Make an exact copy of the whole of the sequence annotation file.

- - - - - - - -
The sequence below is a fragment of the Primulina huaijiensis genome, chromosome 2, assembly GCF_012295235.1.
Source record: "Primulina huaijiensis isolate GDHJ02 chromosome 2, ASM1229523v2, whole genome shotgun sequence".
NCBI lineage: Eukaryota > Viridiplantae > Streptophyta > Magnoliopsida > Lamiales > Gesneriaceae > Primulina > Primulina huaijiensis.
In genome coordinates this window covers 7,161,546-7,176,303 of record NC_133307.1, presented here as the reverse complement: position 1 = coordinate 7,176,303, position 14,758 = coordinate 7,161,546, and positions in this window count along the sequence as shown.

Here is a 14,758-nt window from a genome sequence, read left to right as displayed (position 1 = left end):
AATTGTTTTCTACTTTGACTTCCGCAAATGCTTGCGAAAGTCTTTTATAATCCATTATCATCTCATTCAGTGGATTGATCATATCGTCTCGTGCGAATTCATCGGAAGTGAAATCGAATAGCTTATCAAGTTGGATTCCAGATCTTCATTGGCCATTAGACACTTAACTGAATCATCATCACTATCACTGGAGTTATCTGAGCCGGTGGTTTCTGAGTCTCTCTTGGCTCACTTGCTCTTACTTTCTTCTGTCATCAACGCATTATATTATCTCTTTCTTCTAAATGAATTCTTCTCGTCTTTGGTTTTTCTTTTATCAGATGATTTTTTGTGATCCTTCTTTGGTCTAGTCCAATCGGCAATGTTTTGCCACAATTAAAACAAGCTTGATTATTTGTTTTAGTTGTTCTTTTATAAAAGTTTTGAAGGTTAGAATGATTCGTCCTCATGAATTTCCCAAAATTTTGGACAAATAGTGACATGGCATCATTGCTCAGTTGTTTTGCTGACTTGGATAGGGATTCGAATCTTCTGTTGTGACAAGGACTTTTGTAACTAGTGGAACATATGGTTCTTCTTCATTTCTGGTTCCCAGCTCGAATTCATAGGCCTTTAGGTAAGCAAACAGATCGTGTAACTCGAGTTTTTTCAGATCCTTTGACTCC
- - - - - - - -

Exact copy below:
The sequence below is a fragment of the Primulina huaijiensis genome, chromosome 2, assembly GCF_012295235.1.
Source record: "Primulina huaijiensis isolate GDHJ02 chromosome 2, ASM1229523v2, whole genome shotgun sequence".
NCBI lineage: Eukaryota > Viridiplantae > Streptophyta > Magnoliopsida > Lamiales > Gesneriaceae > Primulina > Primulina huaijiensis.
In genome coordinates this window covers 7,161,546-7,176,303 of record NC_133307.1, presented here as the reverse complement: position 1 = coordinate 7,176,303, position 14,758 = coordinate 7,161,546, and positions in this window count along the sequence as shown.

Here is a 14,758-nt window from a genome sequence, read left to right as displayed (position 1 = left end):
AATTGTTTTCTACTTTGACTTCCGCAAATGCTTGCGAAAGTCTTTTATAATCCATTATCATCTCATTCAGTGGATTGATCATATCGTCTCGTGCGAATTCATCGGAAGTGAAATCGAATAGCTTATCAAGTTGGATTCCAGATCTTCATTGGCCATTAGACACTTAACTGAATCATCATCACTATCACTGGAGTTATCTGAGCCGGTGGTTTCTGAGTCTCTCTTGGCTCACTTGCTCTTACTTTCTTCTGTCATCAACGCATTATATTATCTCTTTCTTCTAAATGAATTCTTCTCGTCTTTGGTTTTTCTTTTATCAGATGATTTTTTGTGATCCTTCTTTGGTCTAGTCCAATCGGCAATGTTTTGCCACAATTAAAACAAGCTTGATTATTTGTTTTAGTTGTTCTTTTATAAAAGTTTTGAAGGTTAGAATGATTCGTCCTCATGAATTTCCCAAAATTTTGGACAAATAGTGACATGGCATCATTGCTCAGTTGTTTTGCTGACTTGGATAGGGATTCGAATCTTCTGTTGTGACAAGGACTTTTGTAACTAGTGGAACATATGGTTCTTCTTCATTTCTGGTTCCCAGCTCGAATTCATAGGCCTTTAGGTAAGCAAACAGATCGTGTAACTCGAGTTTTTTCAGATCCTTTGACTCC